Diet and Heart Disease
A direct relationship exists between heart disease and diet. Although diet is not a direct risk factor, it affects several risk factors for the condition, including having diabetes, being overweight, and having high blood pressure and/or high cholesterol. Research has shown that following a diet low in fat, cholesterol, and salt, and high in fruits, vegetables, and whole grains can reduce the chances of developing heart disease.
Heart disease and diet are closely linked -- more so than you might originally think. While a person's diet is not considered a direct risk factor for heart disease, it can influence a number of other risk factors for the condition.
To understand the impact a person's eating plan might have, it is first helpful to understand some of the heart disease risk factors that diet affects. These risk factors include:
- Being overweight and obese
- Having diabetes
- Having high blood pressure (hypertension)
- Having high cholesterol (hypercholesterolemia).
Dietary choices can affect a person's risk for heart disease because diet directly impacts a person's weight. Because of dietary and physical activity choices, over 130 million Americans are overweight or obese. It is hard to overstate the dangers of an unhealthy weight. If you are overweight, you are more likely to develop forms of heart disease, such as heart attack, congestive heart failure, sudden cardiac death, angina (chest pain), and abnormal heart rhythm, even if you have no other risk factors.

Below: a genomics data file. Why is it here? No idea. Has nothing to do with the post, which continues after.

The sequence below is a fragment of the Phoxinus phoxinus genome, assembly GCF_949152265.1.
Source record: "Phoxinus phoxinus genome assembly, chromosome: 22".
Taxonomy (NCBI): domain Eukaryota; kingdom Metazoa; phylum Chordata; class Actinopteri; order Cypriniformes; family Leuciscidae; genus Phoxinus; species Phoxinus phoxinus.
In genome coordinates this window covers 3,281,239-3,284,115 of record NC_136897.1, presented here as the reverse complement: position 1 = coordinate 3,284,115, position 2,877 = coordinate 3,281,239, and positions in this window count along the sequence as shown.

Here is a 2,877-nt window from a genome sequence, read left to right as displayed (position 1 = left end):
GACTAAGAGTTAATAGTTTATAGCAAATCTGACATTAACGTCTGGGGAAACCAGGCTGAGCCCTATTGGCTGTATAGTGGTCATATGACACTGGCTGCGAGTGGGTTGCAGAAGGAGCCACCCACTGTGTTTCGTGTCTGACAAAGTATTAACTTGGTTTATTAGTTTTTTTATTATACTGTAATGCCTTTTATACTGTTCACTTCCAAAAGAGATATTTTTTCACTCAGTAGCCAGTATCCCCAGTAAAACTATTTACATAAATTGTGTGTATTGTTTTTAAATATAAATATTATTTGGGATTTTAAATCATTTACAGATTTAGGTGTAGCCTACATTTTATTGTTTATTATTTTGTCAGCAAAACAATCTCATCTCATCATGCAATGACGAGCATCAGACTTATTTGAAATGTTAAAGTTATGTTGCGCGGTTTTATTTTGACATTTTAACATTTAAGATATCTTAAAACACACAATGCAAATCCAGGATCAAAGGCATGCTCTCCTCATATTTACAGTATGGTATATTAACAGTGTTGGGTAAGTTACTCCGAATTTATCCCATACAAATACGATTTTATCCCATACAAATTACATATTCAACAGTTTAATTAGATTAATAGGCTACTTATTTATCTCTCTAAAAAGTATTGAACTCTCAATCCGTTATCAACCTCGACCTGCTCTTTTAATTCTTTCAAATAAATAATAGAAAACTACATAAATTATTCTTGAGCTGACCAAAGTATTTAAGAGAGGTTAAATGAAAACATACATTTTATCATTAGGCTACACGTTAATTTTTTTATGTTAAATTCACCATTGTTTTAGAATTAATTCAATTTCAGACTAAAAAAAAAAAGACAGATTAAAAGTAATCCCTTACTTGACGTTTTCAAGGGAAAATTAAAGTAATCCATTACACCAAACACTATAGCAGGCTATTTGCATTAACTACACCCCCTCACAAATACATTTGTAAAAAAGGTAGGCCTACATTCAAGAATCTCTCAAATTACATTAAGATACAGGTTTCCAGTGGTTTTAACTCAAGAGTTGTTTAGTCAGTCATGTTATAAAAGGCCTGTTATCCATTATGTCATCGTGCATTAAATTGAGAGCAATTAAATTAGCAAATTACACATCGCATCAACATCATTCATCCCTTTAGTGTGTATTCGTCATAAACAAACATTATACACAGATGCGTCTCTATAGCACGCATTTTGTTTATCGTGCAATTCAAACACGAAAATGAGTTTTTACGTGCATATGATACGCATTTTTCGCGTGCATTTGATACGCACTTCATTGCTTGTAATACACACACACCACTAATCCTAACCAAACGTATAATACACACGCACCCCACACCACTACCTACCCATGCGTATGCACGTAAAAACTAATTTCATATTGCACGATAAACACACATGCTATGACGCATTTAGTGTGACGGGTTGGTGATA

Also, people who are overweight or obese are more likely to develop other risk factors for heart disease, including:
- High blood pressure
- High levels of triglycerides (blood fats)
- High levels of LDL cholesterol (the "bad" cholesterol)
- Low levels of HDL cholesterol (the "good cholesterol")
Saturated Fat and High Cholesterol
Saturated fat in the diet has a role in increasing cholesterol and, therefore, affecting a person's risk for heart disease. A high level of saturated fat in the diet affects the chances for heart disease because it raises your LDL cholesterol level more than anything else in your diet -- even more than cholesterol itself.
Saturated fats are found most often in animal-based foods. Some plant-based foods are also high in saturated fats. Since these foods come from a plant, however, they are not considered "high cholesterol foods." Despite this, they can have a big impact on increasing blood cholesterol levels.